The Problem with Mitt Romney

What Mitt Romney is trying to be: just a regular guy.

What Mitt Romney really is: a very wealthy guy. 

In The Last Great Ride, a book about his years in network television, the late programming genius Brandon Tartikoff told the story of how The Cosby Show, the biggest sitcom of the 1980s, went from an idea on paper to airing on (and saving) the NBC network. During what is known as the “development process”, Tartikoff had several long conversations with Bill Cosby over the characters and general direction of the show. At one point, Cosby presented the idea of his character being a chauffeur in Atlanta with his wife working a regular 9 to 5 job and them struggling to make ends meet for their family.

As Tartikoff told it, he said he took a deep breath – after all, this was BILL COSBY that he was talking to – before carefully shooting down what he felt was an utterly ridiculous premise. He told Cosby that America knew him not as a great actor, but as a very successful and rich comedian and product pitchman who had earned a college degree in the days since I Spy and other shows and movies. He said that asking America to forget everything they knew about him as a person and to imagine him, Dr. William H. Cosby, Jr, Ed., going around pitching pennies, just didn’t make any sense and would doom the show.

It was an angry Cosby who hung up the phone – stars don’t like hearing their ideas turned down politely or not – but within a day or so, he called back to tell Tartikoff that he’d thought about it and saw his point. And as we all know, Cliff and Clair Huxtable were a doctor and attorney respectively, who lived in an elegant and well decorated brownstone in New York City’s Brooklyn Heights.

I wrote all of that to say that Mitt Romney, if he wants to have any chance of winning the Republican nomination, has to relax and just be who he is: an extremely successful and wealthy former businessman who’s also a Mormon.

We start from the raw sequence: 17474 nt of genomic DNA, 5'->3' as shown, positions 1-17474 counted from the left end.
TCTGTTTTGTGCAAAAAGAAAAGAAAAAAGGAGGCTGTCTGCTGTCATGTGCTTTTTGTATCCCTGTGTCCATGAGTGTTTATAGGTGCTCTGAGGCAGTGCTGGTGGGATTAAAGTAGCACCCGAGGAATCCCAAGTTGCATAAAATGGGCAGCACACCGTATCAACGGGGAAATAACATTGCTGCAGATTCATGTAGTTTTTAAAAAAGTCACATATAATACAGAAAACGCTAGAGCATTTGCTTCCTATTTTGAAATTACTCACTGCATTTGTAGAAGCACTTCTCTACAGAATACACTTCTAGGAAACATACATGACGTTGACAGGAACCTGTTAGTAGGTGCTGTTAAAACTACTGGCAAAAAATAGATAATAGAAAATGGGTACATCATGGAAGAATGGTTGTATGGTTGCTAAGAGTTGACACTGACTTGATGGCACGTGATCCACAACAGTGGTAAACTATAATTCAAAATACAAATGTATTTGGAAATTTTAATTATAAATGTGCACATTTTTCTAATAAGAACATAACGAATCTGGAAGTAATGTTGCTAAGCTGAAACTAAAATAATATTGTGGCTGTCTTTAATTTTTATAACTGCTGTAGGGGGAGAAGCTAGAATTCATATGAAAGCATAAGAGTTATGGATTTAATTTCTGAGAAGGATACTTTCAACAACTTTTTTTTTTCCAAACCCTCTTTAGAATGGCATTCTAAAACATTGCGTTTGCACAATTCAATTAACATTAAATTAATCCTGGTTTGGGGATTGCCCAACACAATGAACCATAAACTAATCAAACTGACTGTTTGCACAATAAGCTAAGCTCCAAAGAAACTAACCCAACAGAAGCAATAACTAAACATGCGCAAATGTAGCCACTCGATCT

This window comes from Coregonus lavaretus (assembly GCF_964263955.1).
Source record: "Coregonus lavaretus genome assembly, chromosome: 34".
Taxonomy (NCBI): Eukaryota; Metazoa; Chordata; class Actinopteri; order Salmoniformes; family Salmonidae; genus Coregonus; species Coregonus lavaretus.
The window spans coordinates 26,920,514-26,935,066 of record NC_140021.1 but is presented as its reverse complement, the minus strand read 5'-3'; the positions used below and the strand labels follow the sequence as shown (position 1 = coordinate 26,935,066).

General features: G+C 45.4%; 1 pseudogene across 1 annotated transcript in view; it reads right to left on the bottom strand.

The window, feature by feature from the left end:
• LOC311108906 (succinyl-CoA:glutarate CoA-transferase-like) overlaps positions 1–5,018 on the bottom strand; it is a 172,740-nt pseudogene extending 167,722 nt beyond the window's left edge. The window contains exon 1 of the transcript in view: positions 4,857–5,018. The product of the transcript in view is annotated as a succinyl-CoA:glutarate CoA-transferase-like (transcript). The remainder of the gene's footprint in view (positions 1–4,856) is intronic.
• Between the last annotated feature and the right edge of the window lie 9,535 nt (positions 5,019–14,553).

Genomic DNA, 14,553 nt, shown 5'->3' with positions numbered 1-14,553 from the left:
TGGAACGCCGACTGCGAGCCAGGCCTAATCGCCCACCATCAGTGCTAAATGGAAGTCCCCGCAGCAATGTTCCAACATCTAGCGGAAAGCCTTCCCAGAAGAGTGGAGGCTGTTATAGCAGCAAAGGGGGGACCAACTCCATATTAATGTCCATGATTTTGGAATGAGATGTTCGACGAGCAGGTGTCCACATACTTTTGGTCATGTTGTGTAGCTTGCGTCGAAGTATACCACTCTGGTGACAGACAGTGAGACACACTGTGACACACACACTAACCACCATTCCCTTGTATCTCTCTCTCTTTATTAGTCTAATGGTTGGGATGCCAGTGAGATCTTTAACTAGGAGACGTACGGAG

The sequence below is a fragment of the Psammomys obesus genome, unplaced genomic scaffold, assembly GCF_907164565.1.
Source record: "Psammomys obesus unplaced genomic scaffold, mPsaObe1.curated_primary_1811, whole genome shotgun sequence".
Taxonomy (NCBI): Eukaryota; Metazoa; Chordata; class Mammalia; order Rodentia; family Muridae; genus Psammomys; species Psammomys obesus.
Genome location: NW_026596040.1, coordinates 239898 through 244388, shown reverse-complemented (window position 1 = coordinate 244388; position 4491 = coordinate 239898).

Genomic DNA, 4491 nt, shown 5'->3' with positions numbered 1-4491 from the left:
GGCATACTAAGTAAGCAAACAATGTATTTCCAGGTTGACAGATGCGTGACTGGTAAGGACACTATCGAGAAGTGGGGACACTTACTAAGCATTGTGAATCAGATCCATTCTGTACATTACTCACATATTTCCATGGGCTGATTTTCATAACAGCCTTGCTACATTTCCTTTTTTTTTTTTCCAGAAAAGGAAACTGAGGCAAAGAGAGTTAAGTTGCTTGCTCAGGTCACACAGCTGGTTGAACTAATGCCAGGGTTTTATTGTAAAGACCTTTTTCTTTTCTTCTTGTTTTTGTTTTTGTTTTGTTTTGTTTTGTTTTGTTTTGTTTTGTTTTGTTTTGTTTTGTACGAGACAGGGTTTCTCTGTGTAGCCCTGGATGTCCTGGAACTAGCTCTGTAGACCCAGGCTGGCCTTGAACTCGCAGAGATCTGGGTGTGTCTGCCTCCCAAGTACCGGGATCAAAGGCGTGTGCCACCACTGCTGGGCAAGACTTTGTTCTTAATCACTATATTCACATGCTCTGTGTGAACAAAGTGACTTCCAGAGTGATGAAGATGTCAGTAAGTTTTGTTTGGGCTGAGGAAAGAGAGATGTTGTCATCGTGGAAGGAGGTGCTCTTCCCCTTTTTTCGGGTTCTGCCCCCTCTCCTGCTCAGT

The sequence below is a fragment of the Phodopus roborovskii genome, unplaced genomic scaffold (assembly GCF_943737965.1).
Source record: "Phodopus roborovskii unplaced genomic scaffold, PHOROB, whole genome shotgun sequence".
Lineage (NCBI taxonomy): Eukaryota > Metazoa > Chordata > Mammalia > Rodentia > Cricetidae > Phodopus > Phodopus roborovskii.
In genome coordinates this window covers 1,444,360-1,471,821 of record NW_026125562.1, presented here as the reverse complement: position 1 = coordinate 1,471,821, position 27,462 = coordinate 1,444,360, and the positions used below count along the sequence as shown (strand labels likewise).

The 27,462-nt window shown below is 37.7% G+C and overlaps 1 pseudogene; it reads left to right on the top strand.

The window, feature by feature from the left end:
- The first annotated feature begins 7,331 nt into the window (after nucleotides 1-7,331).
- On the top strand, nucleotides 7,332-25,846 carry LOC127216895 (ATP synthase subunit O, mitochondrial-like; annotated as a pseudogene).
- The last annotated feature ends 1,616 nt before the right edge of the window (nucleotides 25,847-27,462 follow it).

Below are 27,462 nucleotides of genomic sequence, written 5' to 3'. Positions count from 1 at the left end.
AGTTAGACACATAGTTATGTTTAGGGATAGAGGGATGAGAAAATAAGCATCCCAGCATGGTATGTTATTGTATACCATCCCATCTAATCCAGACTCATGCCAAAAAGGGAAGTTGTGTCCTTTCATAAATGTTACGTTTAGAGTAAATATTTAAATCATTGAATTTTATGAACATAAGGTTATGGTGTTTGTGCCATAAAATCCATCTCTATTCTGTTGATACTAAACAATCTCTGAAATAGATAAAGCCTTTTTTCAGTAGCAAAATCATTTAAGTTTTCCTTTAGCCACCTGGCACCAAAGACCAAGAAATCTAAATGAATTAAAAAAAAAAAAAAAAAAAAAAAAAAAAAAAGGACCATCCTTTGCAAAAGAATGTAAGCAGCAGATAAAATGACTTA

If I had the chance to talk to Mitt, I’d tell him to drop the pretense of trying to be a “regular” guy because HELLO, you’re not one. You’ll never be the guy voters feel like they can have a beer with because you DON’T drink alcohol. You’ll never be comfortable in a Pentecostal church, signing old-time gospel songs because you are a Mormon. You don’t hunt, fish or smoke cigars with your buddies. You don’t head down to Dennys for the “Grand Slam” special to save a few bucks when the grandkids are in town. You don’t fly Southwest when you’re not on a private or charter jet. YOU’RE WEALTHY!

So, unless you’ve broken any laws or cheated anyone while amassing your fortune, have a secret second Mormon wife and/or love-child stashed somewhere, or have a secret gambling or drinking habit, drop the pretense of trying to fit in and just be who you are. I’ll let you in on a little secret: the right-wing of the GOP and the Tea Party are never, ever, ever going to like you. I hate to break it to you like that, but it’s the truth. They’ll never accept you as a conservative because HELLO, you’re not a conservative! They’ll never forgive you for having been a moderate whose Romneycare became the template for Obamacare so stop wasting your time, money and energy trying to change their minds.

Play to your strengths. Talk about how while it may be convenient and possible for a career politician to never change their mind about something, a businessman who wants to be successful can’t afford that luxury. You, while not abandoning your core beliefs and principles, had to be open to changing markets and trends, new information both practical and scientific, and adapting your philosophies if you wanted to stay in business. Explain that you can’t afford to be locked into clinging to outdated positions and business models just so you can say, “I haven’t changed in 30 years and by God, should he let me live another 30, I won’t change then either.”

Philip Rosenthal, creator and executive producer of Everybody Loves Raymond, said in his book, It’s A Good Thing You’re Funny, that the best career advice he ever got came from another writer/producer, Ed. Weinberger who told him: “Do the show you want to do, because in the end, they’re going to cancel you anyway.”

Mitt, run the campaign you want to run, because in the end, it’s your name on the ballot. You may not win but, you’ll know that you ran the campaign you wanted to run and at the end of the day, that’s all that matters.


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